Package that with Adarkwah on the other side, and that has left many a defense in a bind. Measuring 6-foot-4 with a 6-foot-7 wingspan, Adarkwah has an exceptionally large catching radius – seemingly any ball landing from his knees up above his head is catchable. This is perhaps none more evident than his ridiculous four-game stat line for these playoffs: eight catches, six touchdowns.

The key, however, may lie in the running game. Often deploying a two-back three-receiver set out of a shotgun, Tyler Kmon provides a nice change of pace for their most elusive weapon, junior tailback Jahkari Carpenter. As one of Central Mass.’s rushing leaders (134 carries, 1,287 yards, 8 TD), he has been on a tear through these playoffs, averaging 9.6 yards a carry. Don’t let him get to the edge, because every single week of these playoffs, it seems like he comes up with some ridiculous run where he jukes about 100 defenders. EVERY . . . SINGLE . . . WEEK . . .

When D-Y has the ball: With the Dolphins offense, seemingly any of its talented athletes can break a big play at any given moment.

The fulcrum is senior quarterback Spencer Tyler. From the Dolphins' spread, Tyler can create with his feet and is well-capable of striking downfield on big-hit plays. Yet, for Tyler's arm strength, D-Y is at its best in the screen game. The Dolphins utilize a plethora screen concepts and funnel the ball through a cadre of athletes set out across the formation -- whether in the backfield or out wide. Michael Dunn, L.K. Metz and Jake Pawlina are among the tide of seemingly interchangeable, yet dynamic athletes D-Y pulls out at every turn. Meanwhile, sophomore Andrew Jamiel has emerged as a downfield threat as the season has progressed.

In its matchup with Doherty, however, D-Y senior running back Cory Desimone should have an increased workload. Desimone is as close to a three-down back that the Dolphins have and they will rely on him to gain tough yards inside the tackle box.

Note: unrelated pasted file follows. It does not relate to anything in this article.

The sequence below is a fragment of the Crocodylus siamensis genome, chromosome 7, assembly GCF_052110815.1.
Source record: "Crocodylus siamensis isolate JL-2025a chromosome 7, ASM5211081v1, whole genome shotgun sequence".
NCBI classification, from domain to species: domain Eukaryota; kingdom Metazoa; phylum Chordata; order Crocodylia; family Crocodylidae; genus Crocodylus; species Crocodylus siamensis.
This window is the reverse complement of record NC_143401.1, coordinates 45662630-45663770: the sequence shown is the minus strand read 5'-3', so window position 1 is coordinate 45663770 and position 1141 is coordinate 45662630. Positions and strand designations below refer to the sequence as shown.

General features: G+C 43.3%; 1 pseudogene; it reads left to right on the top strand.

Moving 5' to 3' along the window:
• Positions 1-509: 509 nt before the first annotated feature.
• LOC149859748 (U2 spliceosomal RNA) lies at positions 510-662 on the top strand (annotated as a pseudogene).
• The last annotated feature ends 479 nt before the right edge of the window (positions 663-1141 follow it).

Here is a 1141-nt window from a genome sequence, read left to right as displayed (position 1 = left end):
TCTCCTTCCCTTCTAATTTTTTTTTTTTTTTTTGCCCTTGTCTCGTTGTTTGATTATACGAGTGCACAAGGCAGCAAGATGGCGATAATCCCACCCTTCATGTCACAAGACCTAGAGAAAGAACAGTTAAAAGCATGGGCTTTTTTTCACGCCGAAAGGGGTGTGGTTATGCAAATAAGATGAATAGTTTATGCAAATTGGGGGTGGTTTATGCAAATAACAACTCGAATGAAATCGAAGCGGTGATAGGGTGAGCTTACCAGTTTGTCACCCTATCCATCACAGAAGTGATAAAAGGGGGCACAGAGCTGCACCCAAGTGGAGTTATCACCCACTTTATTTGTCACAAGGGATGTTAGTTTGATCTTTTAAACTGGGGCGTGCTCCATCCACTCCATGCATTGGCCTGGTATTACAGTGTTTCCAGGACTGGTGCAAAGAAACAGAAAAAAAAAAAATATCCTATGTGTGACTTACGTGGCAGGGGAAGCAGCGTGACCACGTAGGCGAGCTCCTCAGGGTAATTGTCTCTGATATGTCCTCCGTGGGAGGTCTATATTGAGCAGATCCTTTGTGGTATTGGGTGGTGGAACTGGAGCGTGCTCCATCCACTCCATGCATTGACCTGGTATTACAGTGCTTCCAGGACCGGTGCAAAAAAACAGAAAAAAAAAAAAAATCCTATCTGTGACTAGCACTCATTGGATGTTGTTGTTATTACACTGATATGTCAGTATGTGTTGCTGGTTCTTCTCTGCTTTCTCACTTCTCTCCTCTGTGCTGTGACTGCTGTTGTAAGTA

When Doherty is on defense: In short, there's lots of athleticism abound in the back seven here, between Yiadom (100 tackles) at free safety, Adarkwah shuffling in and out of the box, and linebackers Celaj and Peter Franco (84 tackles, 6 sacks, 2 INT) roaming the middle. While Yiadom doesn't have the interception totals of his breakthrough 2012 season, he still covers a ton of ground in the deep field, forcing quarterbacks into second-guessing throws.

Don't overlook the Highlanders' defensive line, which packs both bulk and punch. Senior Matt Smalls (63 tackles, 6 sacks, 1 INT) is a load off the edge at 6-foot-3 and 230 pounds, equipped with an explosive first step and a good rip move to the outside. Keep an eye on promising sophomore Tavian Vassar (56 tackles, 12 sacks), who alternates between middle linebacker and defensive tackle. The 5-foot-11, 220-pounder is built low to the ground and disruptive.

When D-Y is on defense: In the early going of its Division 4 Eastern Mass. final against Bedford, D-Y struggled early to slow down Bedford's Olan Abner. While the Highlanders don't have a back as physical as Abner, the Dolphins will have to contend with Jahkari Carpenter, who could exploit D-Y's difficulty in containing stretch plays. The group tasked with leading the charge will be an underrated Dolphins defensive line, led by tackles Spike Elizondo and Angelo Hardaway.